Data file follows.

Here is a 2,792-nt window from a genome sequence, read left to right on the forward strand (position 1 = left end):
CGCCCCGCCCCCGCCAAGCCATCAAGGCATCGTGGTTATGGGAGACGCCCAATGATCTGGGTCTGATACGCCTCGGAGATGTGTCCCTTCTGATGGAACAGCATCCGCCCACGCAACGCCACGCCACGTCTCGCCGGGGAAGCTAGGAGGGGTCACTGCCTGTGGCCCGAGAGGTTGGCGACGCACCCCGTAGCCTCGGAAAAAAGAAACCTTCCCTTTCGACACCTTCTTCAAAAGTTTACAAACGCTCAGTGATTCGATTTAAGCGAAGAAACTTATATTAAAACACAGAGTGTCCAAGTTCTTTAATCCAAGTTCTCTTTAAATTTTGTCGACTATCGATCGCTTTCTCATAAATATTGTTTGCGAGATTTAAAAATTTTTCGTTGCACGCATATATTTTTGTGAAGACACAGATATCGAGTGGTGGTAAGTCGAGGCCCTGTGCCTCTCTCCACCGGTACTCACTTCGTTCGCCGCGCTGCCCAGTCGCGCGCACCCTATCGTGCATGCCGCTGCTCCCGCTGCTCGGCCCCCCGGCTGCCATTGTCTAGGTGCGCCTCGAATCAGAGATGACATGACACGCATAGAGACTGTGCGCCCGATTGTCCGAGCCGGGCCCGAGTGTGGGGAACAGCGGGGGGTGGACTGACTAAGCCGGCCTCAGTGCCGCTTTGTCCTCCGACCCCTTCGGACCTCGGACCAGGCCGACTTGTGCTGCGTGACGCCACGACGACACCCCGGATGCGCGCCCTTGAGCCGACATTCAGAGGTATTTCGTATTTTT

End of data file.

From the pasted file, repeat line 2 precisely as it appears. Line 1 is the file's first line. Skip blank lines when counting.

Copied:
CGCCCCGCCCCCGCCAAGCCATCAAGGCATCGTGGTTATGGGAGACGCCCAATGATCTGGGTCTGATACGCCTCGGAGATGTGTCCCTTCTGATGGAACAGCATCCGCCCACGCAACGCCACGCCACGTCTCGCCGGGGAAGCTAGGAGGGGTCACTGCCTGTGGCCCGAGAGGTTGGCGACGCACCCCGTAGCCTCGGAAAAAAGAAACCTTCCCTTTCGACACCTTCTTCAAAAGTTTACAAACGCTCAGTGATTCGATTTAAGCGAAGAAACTTATATTAAAACACAGAGTGTCCAAGTTCTTTAATCCAAGTTCTCTTTAAATTTTGTCGACTATCGATCGCTTTCTCATAAATATTGTTTGCGAGATTTAAAAATTTTTCGTTGCACGCATATATTTTTGTGAAGACACAGATATCGAGTGGTGGTAAGTCGAGGCCCTGTGCCTCTCTCCACCGGTACTCACTTCGTTCGCCGCGCTGCCCAGTCGCGCGCACCCTATCGTGCATGCCGCTGCTCCCGCTGCTCGGCCCCCCGGCTGCCATTGTCTAGGTGCGCCTCGAATCAGAGATGACATGACACGCATAGAGACTGTGCGCCCGATTGTCCGAGCCGGGCCCGAGTGTGGGGAACAGCGGGGGGTGGACTGACTAAGCCGGCCTCAGTGCCGCTTTGTCCTCCGACCCCTTCGGACCTCGGACCAGGCCGACTTGTGCTGCGTGACGCCACGACGACACCCCGGATGCGCGCCCTTGAGCCGACATTCAGAGGTATTTCGTATTTTT